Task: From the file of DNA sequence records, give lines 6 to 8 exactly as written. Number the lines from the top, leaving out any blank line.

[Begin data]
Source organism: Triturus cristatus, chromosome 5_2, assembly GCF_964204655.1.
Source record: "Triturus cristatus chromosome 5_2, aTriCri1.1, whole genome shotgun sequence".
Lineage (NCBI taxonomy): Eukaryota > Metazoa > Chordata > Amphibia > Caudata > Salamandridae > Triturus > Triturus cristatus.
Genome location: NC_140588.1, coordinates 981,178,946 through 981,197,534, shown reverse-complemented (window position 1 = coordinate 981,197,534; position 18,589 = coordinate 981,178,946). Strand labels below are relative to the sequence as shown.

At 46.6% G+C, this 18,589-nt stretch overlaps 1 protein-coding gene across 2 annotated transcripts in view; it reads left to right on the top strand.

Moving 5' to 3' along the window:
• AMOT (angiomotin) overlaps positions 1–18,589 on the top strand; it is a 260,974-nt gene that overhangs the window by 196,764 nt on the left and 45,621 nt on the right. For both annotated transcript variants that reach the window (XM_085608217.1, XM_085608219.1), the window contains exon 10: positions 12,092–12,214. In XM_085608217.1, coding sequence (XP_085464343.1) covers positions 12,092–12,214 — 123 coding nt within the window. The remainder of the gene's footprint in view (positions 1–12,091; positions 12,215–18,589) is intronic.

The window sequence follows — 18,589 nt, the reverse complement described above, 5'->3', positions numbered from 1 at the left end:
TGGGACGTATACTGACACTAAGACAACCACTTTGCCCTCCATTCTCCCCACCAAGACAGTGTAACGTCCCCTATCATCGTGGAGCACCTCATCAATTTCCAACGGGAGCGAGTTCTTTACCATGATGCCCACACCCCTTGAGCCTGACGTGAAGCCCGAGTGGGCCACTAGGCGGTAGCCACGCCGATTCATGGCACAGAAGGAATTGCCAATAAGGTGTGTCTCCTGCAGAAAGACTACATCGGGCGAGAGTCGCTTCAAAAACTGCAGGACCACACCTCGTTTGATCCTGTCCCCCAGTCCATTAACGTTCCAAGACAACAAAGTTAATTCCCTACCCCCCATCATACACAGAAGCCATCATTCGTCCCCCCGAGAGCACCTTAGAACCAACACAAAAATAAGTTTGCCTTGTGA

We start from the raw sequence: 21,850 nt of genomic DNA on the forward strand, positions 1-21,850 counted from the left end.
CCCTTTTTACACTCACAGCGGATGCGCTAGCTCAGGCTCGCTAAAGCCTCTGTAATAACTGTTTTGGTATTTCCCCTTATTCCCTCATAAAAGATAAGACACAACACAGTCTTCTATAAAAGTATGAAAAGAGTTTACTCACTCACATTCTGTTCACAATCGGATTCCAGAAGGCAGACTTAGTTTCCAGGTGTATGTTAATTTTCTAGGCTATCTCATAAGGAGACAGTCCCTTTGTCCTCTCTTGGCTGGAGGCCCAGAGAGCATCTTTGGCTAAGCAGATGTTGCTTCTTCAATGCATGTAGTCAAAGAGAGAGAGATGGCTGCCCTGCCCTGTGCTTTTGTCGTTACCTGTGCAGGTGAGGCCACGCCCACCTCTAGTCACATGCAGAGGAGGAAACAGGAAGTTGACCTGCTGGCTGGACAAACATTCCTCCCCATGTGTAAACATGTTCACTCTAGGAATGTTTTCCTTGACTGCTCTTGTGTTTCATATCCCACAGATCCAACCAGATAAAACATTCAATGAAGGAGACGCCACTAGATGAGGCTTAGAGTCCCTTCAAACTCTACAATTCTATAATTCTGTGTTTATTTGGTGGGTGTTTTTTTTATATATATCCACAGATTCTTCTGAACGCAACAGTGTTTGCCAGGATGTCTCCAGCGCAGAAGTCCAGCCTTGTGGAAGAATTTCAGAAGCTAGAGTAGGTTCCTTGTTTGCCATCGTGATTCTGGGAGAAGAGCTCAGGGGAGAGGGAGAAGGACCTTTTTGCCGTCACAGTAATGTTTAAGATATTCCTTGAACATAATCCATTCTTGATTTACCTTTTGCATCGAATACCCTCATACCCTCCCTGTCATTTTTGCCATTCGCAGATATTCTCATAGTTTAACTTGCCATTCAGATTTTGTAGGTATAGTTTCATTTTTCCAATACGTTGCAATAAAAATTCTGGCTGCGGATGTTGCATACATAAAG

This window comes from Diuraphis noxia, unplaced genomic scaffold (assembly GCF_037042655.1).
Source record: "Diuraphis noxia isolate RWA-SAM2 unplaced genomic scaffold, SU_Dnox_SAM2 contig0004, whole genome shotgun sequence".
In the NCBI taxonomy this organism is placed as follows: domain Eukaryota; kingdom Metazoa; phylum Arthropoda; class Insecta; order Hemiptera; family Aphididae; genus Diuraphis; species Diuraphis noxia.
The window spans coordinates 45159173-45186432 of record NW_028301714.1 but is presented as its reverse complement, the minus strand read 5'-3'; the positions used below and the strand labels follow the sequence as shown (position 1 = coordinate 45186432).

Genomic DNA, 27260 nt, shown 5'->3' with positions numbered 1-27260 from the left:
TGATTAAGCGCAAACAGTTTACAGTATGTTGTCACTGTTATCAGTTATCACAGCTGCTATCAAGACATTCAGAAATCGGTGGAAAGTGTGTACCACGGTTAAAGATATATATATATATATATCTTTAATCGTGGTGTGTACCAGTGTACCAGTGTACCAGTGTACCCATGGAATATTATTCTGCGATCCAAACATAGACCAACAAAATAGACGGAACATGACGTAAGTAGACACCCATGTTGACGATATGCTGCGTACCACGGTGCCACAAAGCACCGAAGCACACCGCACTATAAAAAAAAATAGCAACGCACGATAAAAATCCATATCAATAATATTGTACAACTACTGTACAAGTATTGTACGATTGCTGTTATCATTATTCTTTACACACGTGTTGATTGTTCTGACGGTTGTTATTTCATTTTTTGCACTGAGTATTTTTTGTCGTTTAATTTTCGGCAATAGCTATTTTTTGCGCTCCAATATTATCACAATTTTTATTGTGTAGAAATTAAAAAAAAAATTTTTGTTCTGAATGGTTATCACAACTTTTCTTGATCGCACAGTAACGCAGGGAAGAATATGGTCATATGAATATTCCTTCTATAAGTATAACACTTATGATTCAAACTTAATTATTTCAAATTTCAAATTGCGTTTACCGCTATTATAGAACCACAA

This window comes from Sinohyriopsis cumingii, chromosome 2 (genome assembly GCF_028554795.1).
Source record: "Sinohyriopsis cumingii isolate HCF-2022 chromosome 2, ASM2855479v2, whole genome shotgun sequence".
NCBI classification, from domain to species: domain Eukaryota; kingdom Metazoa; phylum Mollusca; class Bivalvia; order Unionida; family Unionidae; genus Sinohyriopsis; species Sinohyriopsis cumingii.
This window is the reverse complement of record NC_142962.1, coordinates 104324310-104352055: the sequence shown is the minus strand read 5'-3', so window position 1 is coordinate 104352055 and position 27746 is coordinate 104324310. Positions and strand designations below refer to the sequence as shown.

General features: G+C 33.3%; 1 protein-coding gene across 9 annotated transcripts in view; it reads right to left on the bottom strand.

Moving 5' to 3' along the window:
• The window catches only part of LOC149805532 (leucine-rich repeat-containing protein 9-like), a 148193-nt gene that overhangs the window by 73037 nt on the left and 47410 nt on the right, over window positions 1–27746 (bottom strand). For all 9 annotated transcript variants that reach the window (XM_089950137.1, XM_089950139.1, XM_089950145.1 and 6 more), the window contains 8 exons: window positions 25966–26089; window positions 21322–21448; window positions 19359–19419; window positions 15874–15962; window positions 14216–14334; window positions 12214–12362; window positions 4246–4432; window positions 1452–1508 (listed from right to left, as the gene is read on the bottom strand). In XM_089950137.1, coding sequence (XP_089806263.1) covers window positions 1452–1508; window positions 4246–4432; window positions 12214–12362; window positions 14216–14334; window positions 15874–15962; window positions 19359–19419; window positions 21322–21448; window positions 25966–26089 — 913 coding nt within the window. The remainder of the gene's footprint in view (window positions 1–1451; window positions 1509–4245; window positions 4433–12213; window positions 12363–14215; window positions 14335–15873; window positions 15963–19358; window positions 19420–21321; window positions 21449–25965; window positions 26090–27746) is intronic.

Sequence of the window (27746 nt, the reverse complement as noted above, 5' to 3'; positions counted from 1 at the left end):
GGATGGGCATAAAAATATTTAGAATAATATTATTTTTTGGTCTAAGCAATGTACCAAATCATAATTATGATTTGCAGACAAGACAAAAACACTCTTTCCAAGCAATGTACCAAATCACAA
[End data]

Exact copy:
Moving 5' to 3' along the window:
• AMOT (angiomotin) overlaps positions 1–18,589 on the top strand; it is a 260,974-nt gene that overhangs the window by 196,764 nt on the left and 45,621 nt on the right. For both annotated transcript variants that reach the window (XM_085608217.1, XM_085608219.1), the window contains exon 10: positions 12,092–12,214. In XM_085608217.1, coding sequence (XP_085464343.1) covers positions 12,092–12,214 — 123 coding nt within the window. The remainder of the gene's footprint in view (positions 1–12,091; positions 12,215–18,589) is intronic.

The window sequence follows — 18,589 nt, the reverse complement described above, 5'->3', positions numbered from 1 at the left end: